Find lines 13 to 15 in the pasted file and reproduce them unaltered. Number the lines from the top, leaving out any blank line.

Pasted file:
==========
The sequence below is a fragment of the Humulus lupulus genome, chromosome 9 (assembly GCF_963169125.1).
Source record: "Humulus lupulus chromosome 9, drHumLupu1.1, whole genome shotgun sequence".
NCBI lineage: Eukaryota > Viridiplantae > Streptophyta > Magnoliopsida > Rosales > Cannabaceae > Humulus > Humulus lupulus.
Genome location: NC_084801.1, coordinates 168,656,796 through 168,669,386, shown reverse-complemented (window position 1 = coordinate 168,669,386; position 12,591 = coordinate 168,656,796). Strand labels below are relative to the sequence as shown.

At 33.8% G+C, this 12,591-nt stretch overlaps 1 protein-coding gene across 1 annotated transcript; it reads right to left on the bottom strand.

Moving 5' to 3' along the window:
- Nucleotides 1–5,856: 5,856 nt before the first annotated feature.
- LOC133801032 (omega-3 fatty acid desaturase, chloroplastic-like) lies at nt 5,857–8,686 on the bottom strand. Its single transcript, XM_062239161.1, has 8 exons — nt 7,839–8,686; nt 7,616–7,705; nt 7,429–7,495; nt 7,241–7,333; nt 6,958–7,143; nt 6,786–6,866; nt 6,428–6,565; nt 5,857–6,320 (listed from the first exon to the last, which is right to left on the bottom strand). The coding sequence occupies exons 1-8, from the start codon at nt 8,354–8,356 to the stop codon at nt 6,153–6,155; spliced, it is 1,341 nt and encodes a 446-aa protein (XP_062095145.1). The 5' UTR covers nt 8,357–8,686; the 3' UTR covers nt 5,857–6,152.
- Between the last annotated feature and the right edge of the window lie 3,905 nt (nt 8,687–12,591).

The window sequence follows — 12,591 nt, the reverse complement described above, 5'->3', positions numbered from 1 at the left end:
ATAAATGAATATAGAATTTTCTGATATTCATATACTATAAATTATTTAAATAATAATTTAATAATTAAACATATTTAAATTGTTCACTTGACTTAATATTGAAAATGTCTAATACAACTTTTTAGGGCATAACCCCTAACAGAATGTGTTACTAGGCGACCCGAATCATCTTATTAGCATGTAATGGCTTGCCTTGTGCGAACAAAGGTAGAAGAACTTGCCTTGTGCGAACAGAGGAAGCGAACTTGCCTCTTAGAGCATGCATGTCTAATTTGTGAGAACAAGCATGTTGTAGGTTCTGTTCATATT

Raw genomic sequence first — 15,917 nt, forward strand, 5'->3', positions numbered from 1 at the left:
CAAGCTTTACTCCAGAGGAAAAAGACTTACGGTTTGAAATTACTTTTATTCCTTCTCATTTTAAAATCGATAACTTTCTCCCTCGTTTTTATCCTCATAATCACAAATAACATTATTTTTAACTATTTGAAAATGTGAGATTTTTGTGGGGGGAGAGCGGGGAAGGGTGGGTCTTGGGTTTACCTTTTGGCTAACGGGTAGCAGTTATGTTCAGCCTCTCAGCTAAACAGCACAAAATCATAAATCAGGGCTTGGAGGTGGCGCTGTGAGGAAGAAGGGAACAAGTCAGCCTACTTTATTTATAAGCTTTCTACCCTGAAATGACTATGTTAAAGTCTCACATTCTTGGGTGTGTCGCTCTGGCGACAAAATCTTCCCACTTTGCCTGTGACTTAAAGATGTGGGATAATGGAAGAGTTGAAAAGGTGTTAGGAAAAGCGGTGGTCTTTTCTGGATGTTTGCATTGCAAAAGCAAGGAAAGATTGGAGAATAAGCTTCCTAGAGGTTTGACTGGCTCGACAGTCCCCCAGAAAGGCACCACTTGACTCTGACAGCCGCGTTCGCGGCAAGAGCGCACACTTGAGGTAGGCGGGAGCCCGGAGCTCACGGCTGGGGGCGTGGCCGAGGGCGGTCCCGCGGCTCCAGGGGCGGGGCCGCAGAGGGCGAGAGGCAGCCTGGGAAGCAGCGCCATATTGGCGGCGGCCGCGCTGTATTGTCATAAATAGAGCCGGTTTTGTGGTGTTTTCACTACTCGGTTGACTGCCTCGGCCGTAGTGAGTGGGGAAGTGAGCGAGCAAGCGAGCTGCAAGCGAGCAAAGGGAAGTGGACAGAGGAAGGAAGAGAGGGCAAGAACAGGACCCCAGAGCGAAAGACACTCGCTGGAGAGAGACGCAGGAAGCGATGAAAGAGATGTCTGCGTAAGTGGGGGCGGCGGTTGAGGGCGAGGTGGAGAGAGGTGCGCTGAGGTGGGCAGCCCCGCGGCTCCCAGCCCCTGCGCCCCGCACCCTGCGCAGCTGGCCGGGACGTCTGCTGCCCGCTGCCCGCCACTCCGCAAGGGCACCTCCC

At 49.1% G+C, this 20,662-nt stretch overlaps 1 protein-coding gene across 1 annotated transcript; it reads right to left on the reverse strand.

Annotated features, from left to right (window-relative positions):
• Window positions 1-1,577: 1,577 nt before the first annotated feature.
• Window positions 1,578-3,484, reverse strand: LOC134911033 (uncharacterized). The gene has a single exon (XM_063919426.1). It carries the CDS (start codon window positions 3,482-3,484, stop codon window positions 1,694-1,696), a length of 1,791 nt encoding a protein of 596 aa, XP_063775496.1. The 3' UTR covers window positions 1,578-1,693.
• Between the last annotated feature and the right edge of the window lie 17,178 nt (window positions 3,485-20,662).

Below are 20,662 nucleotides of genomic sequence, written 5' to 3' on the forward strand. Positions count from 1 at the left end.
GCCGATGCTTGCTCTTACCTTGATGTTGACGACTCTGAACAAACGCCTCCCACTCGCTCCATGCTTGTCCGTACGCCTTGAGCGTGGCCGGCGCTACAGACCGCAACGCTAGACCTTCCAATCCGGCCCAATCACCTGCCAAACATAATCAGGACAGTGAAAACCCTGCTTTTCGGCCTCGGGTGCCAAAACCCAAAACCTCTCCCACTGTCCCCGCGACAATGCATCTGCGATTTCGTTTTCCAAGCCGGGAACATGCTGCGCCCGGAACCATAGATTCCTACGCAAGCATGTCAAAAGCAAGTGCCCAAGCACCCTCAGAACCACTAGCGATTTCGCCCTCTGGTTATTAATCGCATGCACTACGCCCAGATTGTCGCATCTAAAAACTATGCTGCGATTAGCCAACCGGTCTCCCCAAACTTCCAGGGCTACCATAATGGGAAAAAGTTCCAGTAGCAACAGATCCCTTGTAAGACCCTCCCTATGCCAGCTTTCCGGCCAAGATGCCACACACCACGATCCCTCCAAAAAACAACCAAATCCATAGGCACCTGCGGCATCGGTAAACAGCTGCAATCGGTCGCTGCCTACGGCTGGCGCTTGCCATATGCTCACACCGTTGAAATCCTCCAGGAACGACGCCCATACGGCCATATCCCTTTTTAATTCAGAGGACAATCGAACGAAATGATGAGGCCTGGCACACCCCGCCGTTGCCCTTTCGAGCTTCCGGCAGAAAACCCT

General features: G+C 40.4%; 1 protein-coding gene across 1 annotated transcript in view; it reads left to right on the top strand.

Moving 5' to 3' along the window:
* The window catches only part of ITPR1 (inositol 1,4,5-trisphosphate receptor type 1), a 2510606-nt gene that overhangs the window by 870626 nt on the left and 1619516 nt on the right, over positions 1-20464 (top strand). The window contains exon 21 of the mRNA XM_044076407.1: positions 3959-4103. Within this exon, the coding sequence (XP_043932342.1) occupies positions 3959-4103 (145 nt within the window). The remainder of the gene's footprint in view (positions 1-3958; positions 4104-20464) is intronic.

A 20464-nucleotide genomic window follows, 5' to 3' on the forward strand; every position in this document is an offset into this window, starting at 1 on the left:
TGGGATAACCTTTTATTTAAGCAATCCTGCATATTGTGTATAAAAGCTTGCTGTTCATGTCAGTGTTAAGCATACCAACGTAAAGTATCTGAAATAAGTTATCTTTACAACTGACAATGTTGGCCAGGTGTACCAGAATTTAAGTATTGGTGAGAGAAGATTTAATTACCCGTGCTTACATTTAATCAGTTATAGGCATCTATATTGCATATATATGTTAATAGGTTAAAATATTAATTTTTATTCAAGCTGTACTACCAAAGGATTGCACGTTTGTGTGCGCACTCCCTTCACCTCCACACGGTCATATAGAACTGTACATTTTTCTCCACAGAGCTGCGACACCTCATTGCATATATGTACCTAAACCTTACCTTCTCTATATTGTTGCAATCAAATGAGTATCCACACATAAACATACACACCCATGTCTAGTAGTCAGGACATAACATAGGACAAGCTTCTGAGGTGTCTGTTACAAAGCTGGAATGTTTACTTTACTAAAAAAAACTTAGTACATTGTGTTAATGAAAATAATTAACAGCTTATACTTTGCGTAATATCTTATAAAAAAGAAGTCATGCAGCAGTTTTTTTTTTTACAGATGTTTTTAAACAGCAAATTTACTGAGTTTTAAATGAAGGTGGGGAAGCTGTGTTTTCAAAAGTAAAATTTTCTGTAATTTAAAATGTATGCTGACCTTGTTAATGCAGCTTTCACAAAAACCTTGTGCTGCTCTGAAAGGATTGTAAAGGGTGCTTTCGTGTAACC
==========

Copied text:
CAAGCTTTACTCCAGAGGAAAAAGACTTACGGTTTGAAATTACTTTTATTCCTTCTCATTTTAAAATCGATAACTTTCTCCCTCGTTTTTATCCTCATAATCACAAATAACATTATTTTTAACTATTTGAAAATGTGAGATTTTTGTGGGGGGAGAGCGGGGAAGGGTGGGTCTTGGGTTTACCTTTTGGCTAACGGGTAGCAGTTATGTTCAGCCTCTCAGCTAAACAGCACAAAATCATAAATCAGGGCTTGGAGGTGGCGCTGTGAGGAAGAAGGGAACAAGTCAGCCTACTTTATTTATAAGCTTTCTACCCTGAAATGACTATGTTAAAGTCTCACATTCTTGGGTGTGTCGCTCTGGCGACAAAATCTTCCCACTTTGCCTGTGACTTAAAGATGTGGGATAATGGAAGAGTTGAAAAGGTGTTAGGAAAAGCGGTGGTCTTTTCTGGATGTTTGCATTGCAAAAGCAAGGAAAGATTGGAGAATAAGCTTCCTAGAGGTTTGACTGGCTCGACAGTCCCCCAGAAAGGCACCACTTGACTCTGACAGCCGCGTTCGCGGCAAGAGCGCACACTTGAGGTAGGCGGGAGCCCGGAGCTCACGGCTGGGGGCGTGGCCGAGGGCGGTCCCGCGGCTCCAGGGGCGGGGCCGCAGAGGGCGAGAGGCAGCCTGGGAAGCAGCGCCATATTGGCGGCGGCCGCGCTGTATTGTCATAAATAGAGCCGGTTTTGTGGTGTTTTCACTACTCGGTTGACTGCCTCGGCCGTAGTGAGTGGGGAAGTGAGCGAGCAAGCGAGCTGCAAGCGAGCAAAGGGAAGTGGACAGAGGAAGGAAGAGAGGGCAAGAACAGGACCCCAGAGCGAAAGACACTCGCTGGAGAGAGACGCAGGAAGCGATGAAAGAGATGTCTGCGTAAGTGGGGGCGGCGGTTGAGGGCGAGGTGGAGAGAGGTGCGCTGAGGTGGGCAGCCCCGCGGCTCCCAGCCCCTGCGCCCCGCACCCTGCGCAGCTGGCCGGGACGTCTGCTGCCCGCTGCCCGCCACTCCGCAAGGGCACCTCCC

At 49.1% G+C, this 20,662-nt stretch overlaps 1 protein-coding gene across 1 annotated transcript; it reads right to left on the reverse strand.

Annotated features, from left to right (window-relative positions):